From our files, July 15

Published 8:40 am Monday, July 17, 2017

100 YEARS AGO — 1917

Advertisement for Spoonamore’s Drug Store: Your child will make faster progress in his studies if you provide him with the necessary school supplies that every student should have. Those offered here are strictly in keeping with the modern method of teaching and are endorsed by the school board. This is the time for you to make your selection and we want you to arrange to bring your children to inspect the special display featured this week in our window. Remember this is the headquarters for everything for the school boy and girl. The store is located next to the courthouse. Phone number is 153.

A gentleman with the Q&C division of the Southern Railroad said that the King’s Mountain tunnel is to be materially shortened by cutting off both ends and leaving deep cuts. After this has been done, the tunnel will be widened enough to lay another track in it. This will take a mint of money to do, but management is determined to have a double track railroad from one end of it to another and no means will be spared in bringing about the desired end.

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The sale of the Taylor Livery Company on Main Street in Danville was a success. The all day sale drew one of the largest crowds ever in town who gathered at the barn on Main Street. A considerable number of horses were sold from $70 to $150. The Taylor Livery Company will now give their attention to the auto, bus and dray business. Many residents of this and adjoining counties have been having their horses cared for at this livery barn for many years and its closing will seem strange to them.

The roads leading to Danville are lined with wagons bringing in the crops of wheat. All the local dealers are quite busy and many train cars are shipped daily.

75 YEARS AGO — 1942

The Danville Garden Clubs annual Flower and Victory Vegetable exhibit was staged yesterday at the Hub Department Store. There were 171 arrangements of flowers and vegetables in the beautiful display.

It is rather disheartening to make the mid-month report in the drive on the sale of War Bonds and Stamps, for it runs away short of an average to make the July goal, which was set at $73,400 by the Treasury Department. Only $19,521 had been sold for the month. This is less than a third of the quota to be raised with only 15 more days to go.

Attention all women: Your help is urgently needed to complete Boyle County’s quota of 500,000 surgical dressings by January 1, 1943. Everyone who is to work must register at the Red Cross Office on West Walnut Street.

Officials of the local Selective Service Board has reported the case of a son, whose father is being drafted, volunteering to go with his father for Army duty. They said that Bosley Russell, 37, who lives on Stanford Avenue, would be drafted on July 31, and that his son, William Russell, of the same address, had volunteered for service and would leave the same date as his father.

50 YEARS AGO — 1967

The Farmers National Bank of Danville has planned and started work on an expansion and renovation project that will cost about $250,000 and will make the 86-year-old institution the most beautiful banking facility in the south — officers, directors and stockholders hope. The design and furnishings will be Colonial and a computer will be installed in March of 1968. The expansion into the Lenard Jewelry Building and the small loan department space joining the bank on the east side will increase the customer and working space by one-third.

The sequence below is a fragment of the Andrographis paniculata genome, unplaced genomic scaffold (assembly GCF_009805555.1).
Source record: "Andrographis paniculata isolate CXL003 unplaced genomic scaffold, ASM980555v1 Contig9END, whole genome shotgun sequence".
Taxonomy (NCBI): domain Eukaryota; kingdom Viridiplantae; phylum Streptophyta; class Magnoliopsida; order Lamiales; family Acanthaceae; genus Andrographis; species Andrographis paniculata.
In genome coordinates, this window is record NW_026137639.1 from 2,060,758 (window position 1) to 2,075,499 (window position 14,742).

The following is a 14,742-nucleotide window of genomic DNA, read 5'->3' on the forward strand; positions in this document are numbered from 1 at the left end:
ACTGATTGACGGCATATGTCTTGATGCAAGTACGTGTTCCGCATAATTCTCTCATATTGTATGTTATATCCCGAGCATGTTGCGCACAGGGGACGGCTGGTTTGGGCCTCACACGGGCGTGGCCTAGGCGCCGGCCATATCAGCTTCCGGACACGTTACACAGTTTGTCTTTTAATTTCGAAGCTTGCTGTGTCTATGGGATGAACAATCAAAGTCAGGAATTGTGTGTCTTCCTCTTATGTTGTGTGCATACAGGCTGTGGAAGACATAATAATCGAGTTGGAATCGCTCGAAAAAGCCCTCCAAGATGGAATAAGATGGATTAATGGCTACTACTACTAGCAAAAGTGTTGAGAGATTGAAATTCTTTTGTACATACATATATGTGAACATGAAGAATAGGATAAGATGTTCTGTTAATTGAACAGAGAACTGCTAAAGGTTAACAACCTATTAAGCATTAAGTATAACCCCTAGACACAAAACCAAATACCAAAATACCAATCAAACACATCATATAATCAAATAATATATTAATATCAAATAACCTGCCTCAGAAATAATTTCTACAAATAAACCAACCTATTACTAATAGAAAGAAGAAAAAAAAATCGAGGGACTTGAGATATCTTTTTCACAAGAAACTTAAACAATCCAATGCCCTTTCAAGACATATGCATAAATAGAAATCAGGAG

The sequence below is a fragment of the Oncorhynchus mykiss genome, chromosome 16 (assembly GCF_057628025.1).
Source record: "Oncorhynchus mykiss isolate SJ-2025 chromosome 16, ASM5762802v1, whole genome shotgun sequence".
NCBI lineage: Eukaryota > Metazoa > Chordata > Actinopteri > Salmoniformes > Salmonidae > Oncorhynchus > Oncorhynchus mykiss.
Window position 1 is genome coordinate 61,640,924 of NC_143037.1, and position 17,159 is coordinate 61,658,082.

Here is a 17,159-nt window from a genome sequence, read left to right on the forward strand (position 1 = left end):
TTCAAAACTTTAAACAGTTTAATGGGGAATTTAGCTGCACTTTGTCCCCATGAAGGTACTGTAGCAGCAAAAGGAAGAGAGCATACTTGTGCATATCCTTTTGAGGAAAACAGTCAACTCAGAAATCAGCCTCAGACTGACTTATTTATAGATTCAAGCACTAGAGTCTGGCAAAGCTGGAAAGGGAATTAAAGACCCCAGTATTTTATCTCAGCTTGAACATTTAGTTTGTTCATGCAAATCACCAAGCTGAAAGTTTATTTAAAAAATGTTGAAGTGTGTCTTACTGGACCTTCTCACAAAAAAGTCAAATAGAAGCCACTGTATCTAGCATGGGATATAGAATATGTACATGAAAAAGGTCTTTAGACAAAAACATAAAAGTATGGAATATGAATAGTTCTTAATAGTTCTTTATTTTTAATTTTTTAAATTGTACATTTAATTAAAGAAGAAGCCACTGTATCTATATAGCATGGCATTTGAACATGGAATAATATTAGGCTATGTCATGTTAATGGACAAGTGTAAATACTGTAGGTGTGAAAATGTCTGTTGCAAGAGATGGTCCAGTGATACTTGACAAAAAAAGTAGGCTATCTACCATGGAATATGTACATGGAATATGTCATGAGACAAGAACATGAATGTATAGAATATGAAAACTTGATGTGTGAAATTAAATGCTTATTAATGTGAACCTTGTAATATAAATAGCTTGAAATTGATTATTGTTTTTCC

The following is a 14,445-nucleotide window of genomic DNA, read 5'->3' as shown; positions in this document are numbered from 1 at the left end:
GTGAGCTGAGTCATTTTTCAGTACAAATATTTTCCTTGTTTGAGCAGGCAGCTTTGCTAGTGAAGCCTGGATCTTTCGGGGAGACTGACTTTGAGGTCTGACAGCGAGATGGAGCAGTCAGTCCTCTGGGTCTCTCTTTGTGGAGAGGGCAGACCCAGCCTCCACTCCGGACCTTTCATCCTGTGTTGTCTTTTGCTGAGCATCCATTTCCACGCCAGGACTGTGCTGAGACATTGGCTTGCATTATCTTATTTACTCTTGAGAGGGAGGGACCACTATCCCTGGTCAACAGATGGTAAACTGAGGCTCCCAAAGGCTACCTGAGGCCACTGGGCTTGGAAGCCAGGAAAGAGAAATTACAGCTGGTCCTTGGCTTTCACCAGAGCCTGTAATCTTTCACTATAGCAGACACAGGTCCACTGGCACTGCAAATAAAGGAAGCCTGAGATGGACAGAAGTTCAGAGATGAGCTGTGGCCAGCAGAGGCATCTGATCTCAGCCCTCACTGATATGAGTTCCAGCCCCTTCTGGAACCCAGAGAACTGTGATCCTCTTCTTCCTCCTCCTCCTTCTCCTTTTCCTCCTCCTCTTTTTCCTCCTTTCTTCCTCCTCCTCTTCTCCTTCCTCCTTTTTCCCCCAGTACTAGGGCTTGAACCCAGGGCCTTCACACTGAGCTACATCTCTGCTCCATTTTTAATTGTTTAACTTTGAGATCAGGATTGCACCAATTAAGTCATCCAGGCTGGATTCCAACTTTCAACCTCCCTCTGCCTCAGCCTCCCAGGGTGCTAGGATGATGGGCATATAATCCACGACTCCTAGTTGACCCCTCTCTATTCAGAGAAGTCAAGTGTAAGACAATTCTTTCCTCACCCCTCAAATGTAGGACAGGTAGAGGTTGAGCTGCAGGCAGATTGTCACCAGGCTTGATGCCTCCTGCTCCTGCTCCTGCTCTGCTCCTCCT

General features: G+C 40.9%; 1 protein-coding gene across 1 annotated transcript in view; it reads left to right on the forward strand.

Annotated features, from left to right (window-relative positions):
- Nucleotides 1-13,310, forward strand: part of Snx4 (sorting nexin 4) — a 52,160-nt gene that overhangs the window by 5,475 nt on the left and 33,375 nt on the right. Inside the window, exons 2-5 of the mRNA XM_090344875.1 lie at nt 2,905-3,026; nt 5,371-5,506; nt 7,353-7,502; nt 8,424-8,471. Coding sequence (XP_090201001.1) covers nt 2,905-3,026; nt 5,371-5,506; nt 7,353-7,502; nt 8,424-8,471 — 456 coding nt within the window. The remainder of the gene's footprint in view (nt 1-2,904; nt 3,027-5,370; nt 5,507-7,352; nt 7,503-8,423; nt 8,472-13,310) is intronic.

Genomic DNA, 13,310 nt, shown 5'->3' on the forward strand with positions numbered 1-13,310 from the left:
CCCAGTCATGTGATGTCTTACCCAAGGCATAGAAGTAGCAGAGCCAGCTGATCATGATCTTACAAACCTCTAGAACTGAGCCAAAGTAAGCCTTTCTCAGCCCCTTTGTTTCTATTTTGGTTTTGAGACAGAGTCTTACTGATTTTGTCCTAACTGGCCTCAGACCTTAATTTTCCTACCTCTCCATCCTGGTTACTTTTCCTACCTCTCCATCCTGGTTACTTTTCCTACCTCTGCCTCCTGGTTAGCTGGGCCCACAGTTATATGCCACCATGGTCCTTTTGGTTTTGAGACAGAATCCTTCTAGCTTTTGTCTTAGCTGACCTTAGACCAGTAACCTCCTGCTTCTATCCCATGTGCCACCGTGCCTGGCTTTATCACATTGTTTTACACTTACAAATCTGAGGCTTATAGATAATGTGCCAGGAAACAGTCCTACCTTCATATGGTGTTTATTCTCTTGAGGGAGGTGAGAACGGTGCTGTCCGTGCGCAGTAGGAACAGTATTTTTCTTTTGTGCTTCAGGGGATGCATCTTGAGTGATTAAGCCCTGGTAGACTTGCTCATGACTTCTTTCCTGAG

Postmaster Edwards stated today that for the duration of the nationwide railroad strike, no mail of the second, third and fourth class will be accepted for delivery beyond the second parcel post zone, which is about 150 miles. However, these classes may be mailed to other zones when postage is paid at first class or air mail rates.

She’s just a little 5-year-old girl and she was so happy when she got a Sting Ray juvenile bike for her birthday. It was blue, with a white basket, pink flowers and training wheels. But, unless the pangs of conscience mellow somebody, Tina Lee Carter will not get to ride her bike anymore because it was stolen from the carport at her home on Harding Street.

25 YEARS AGO — 1992

Boyle County Fiscal Court came under fire from citizens and city commissioners over its rejection of a $6.65 million regional park plan proposed by the Recreation Board. “Our kids deserve to swim in something better than a creek hole,” said Joe Brummett. “Facilities for picnics, ball games and other activities are overcrowded,” said Carol Sargent.

The soaring cost of housing prisoners has prompted Garrard County officials to look at home incarceration as a cheaper alternative to jail. Judge-Executive Ray Hammonds said jail costs have more than doubled in the last five years from $65,000 in 1987-88 to $143,000 last fiscal year. And that’s for a county that doesn’t even have a jail. Garrard County pay $22 a day for each prisoner it houses at the Lincoln County Regional Jail.

Over the vigorous protests of one of the developers, a request to rezone property next to Old Bridge has been sent by Boyle County Fiscal Court back to Planning and Zoning for “reconsideration.” At issue is a request by Old Bridge developers to rezone a tract off Wells Landing Road from agricultural-residential to single-family residential. The developers plan to build 17 houses on lots of at least 1 acre each.